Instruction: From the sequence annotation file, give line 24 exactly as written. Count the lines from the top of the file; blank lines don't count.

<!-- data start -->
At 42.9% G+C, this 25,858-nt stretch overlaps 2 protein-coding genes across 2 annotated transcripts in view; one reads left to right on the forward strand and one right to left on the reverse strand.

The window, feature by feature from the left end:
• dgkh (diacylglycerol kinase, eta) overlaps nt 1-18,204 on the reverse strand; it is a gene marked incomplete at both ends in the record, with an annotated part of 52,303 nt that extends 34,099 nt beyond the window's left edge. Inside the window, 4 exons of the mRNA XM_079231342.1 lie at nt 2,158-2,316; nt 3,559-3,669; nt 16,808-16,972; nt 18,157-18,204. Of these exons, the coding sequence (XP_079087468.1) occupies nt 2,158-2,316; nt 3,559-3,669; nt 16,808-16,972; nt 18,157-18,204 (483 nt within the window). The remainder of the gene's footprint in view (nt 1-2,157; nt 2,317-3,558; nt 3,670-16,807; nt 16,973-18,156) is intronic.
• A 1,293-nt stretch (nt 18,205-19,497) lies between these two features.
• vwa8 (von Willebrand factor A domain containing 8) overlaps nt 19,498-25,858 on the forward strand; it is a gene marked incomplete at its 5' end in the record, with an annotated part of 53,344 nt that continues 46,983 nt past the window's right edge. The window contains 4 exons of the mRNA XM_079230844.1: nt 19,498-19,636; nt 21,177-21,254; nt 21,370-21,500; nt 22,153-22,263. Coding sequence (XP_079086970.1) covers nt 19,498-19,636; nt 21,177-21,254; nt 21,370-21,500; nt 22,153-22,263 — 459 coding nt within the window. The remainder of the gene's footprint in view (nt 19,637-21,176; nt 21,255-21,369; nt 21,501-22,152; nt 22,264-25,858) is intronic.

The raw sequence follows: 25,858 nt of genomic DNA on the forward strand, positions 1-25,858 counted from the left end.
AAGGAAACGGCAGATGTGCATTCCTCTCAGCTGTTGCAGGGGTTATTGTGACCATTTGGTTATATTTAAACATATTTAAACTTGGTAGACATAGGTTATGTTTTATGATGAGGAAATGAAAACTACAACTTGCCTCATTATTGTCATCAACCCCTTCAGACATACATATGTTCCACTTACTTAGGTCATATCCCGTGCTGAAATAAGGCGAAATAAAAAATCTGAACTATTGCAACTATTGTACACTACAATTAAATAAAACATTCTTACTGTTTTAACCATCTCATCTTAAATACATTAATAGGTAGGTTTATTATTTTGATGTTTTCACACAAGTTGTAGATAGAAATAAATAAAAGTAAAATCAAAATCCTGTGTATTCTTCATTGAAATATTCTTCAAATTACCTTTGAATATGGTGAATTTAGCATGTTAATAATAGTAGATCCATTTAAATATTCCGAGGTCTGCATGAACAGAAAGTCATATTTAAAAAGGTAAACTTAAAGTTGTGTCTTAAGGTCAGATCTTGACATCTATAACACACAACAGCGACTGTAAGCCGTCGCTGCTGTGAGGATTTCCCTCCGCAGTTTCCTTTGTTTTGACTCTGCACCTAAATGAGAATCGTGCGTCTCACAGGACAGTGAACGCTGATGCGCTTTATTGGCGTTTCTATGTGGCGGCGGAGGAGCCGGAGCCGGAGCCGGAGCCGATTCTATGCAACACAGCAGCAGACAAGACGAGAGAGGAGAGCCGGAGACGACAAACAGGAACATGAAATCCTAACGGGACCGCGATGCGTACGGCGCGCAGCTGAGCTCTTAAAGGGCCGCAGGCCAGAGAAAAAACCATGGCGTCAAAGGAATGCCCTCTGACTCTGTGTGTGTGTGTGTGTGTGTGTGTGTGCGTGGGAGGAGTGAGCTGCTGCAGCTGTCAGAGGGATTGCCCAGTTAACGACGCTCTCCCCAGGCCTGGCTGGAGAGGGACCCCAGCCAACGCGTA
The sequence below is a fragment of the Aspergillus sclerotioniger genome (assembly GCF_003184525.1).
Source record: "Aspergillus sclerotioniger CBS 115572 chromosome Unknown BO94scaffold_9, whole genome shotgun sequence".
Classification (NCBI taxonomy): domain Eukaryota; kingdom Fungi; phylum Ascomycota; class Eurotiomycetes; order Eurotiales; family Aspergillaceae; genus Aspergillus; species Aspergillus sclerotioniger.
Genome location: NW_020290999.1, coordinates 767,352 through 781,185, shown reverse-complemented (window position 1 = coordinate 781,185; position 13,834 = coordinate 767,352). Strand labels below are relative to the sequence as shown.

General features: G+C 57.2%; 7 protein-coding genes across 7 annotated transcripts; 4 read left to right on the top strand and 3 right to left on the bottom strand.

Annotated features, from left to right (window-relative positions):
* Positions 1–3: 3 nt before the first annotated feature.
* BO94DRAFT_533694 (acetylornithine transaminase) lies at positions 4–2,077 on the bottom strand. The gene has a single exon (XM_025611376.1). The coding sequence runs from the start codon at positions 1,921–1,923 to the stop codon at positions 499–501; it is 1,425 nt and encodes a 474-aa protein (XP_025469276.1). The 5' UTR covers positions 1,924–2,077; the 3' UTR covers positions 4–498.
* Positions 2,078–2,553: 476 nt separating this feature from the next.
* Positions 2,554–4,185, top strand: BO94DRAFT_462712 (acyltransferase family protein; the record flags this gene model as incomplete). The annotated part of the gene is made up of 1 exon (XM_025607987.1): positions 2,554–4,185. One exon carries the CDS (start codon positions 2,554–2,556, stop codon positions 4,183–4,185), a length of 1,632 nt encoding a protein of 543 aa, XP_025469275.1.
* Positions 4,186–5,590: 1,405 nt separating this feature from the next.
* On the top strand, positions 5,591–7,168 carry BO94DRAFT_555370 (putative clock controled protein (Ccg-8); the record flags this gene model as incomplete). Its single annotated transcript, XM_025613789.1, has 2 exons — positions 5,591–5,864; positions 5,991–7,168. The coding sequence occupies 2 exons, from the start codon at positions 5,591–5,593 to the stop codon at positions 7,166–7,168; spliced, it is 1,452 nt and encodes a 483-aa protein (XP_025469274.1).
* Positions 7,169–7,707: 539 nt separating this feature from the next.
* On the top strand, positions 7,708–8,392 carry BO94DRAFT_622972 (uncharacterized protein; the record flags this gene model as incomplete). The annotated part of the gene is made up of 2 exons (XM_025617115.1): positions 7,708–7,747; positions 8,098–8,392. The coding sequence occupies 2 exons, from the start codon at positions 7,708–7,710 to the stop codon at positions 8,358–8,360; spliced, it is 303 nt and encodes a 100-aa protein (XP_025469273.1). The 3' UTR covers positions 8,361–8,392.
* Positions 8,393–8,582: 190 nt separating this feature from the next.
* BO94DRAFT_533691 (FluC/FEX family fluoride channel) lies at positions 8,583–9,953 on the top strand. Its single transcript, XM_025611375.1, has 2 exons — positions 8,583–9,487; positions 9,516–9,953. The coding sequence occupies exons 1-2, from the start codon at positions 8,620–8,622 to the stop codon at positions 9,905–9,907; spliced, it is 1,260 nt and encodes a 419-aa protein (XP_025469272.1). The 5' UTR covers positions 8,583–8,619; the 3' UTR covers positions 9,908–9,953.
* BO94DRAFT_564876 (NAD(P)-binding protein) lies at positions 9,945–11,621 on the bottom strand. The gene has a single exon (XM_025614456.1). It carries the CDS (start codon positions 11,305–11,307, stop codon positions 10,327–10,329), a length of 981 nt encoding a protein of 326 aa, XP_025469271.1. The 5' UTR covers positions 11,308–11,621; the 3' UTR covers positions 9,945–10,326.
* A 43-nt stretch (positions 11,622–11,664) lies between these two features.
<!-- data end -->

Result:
* BO94DRAFT_564876 (NAD(P)-binding protein) lies at positions 9,945–11,621 on the bottom strand. The gene has a single exon (XM_025614456.1). It carries the CDS (start codon positions 11,305–11,307, stop codon positions 10,327–10,329), a length of 981 nt encoding a protein of 326 aa, XP_025469271.1. The 5' UTR covers positions 11,308–11,621; the 3' UTR covers positions 9,945–10,326.